I recall my own experience as a first-generation low-income student who was placed in a dorm room with a wealthy, white male (the first I had ever met). We spent a year engaged in interactions about our differences. We both made so many assumptions about each other, (often wrongly so), but we learned so much because of the way the college provided a platform and support for us to do so.
Faculty also play a pivotal role in campus conversations. Addressing issues of race and class are often delegated to sociologists, anthropologists and historians, but campuswide change happens when all faculty see race and class as an opportunity for pedagogical engagement. Race and class are omnipresent and its realities don’t go away when a student walks through a classroom door. The willingness of faculty to incorporate these issues into curriculum and navigate conversations when they arise could also change how students engage difference.
Last semester, I taught a course with a mix of students of color and majority students, as well as low-income and wealthy students. One day, they were visibly upset about the fact that some students had written “Trump 2016” in chalk around campus. This created a lot of emotion for students of color and confusion for majority students. I immediately went “off script,” and moderated a difficult conversation. I passed over the day’s planned course content, but the issue was important. There was no solution, but the greatest gift of the conversation was when students on both sides of the argument admitted they had never thought of the issue from the other’s perspective.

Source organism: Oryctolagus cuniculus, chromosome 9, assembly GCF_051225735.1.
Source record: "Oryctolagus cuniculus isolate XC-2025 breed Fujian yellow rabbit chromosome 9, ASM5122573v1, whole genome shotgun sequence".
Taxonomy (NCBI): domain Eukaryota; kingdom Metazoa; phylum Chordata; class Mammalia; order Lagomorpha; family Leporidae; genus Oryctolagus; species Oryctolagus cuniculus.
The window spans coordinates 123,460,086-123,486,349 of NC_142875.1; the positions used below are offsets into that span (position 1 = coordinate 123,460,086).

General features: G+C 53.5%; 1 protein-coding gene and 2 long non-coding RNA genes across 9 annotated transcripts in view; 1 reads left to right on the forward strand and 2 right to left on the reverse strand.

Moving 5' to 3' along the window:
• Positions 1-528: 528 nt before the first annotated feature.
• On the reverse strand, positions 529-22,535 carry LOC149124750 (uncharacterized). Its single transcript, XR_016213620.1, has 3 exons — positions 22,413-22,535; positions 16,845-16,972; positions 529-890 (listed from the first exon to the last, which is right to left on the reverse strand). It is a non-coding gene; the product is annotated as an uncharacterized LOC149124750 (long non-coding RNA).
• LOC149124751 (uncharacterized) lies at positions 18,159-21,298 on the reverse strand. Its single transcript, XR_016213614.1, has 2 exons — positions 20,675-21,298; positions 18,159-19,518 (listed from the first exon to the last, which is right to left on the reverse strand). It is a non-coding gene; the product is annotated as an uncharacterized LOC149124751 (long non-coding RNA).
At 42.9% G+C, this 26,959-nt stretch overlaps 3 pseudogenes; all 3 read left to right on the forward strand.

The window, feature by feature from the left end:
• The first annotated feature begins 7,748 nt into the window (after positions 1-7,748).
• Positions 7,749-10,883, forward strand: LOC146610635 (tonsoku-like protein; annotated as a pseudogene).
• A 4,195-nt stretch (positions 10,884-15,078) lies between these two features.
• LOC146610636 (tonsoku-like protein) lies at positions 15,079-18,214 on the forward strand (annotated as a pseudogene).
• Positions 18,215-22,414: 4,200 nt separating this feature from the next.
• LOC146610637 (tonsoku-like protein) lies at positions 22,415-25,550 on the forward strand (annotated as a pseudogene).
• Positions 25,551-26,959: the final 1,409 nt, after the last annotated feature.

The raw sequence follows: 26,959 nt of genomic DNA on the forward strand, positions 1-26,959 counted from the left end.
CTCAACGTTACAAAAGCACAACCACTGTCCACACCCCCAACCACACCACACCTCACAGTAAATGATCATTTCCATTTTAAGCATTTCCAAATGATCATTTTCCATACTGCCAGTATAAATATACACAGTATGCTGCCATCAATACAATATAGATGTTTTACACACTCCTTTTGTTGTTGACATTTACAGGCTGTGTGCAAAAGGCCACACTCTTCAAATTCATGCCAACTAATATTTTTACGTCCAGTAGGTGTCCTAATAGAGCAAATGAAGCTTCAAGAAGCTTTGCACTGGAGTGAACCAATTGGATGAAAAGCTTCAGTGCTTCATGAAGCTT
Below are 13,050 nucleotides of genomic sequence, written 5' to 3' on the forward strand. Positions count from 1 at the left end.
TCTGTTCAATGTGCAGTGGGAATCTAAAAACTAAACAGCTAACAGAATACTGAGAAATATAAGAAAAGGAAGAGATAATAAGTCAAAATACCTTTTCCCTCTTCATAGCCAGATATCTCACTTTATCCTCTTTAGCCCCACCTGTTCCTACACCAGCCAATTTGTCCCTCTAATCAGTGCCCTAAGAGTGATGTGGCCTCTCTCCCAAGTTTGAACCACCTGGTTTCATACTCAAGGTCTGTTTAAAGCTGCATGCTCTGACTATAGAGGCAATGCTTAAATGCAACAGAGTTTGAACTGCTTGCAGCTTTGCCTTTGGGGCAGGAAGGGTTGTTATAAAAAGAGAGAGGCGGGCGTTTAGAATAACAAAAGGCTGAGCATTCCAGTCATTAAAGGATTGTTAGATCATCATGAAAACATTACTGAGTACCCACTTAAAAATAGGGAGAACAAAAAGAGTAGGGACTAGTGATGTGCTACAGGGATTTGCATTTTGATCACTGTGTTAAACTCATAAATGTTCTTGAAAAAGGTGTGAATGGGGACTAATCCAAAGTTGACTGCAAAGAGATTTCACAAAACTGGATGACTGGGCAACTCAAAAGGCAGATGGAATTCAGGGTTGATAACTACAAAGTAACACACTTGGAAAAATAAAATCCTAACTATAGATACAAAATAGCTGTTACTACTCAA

As the demographics of the U.S. change, that of those who walk through the doors of higher education also shifts, and we have a moral imperative to socially construct the platform for students to learn how to engage difference. The 20.5 million students in higher education will impact our future. In his book The Uses of the University, Clark Kerr, former president of the University of California, reminds us that “as society goes, so goes the university.” He believed the university has a responsibility to meet the urgent demands of society. The deliberate creation of platforms that support students through cultivation of spaces and interactions about difference can shape our nation’s future. This is no small task, but society has spoken. It’s now higher education’s turn to respond.
Angel B. Perez is vice president of enrollment and student success at Trinity College.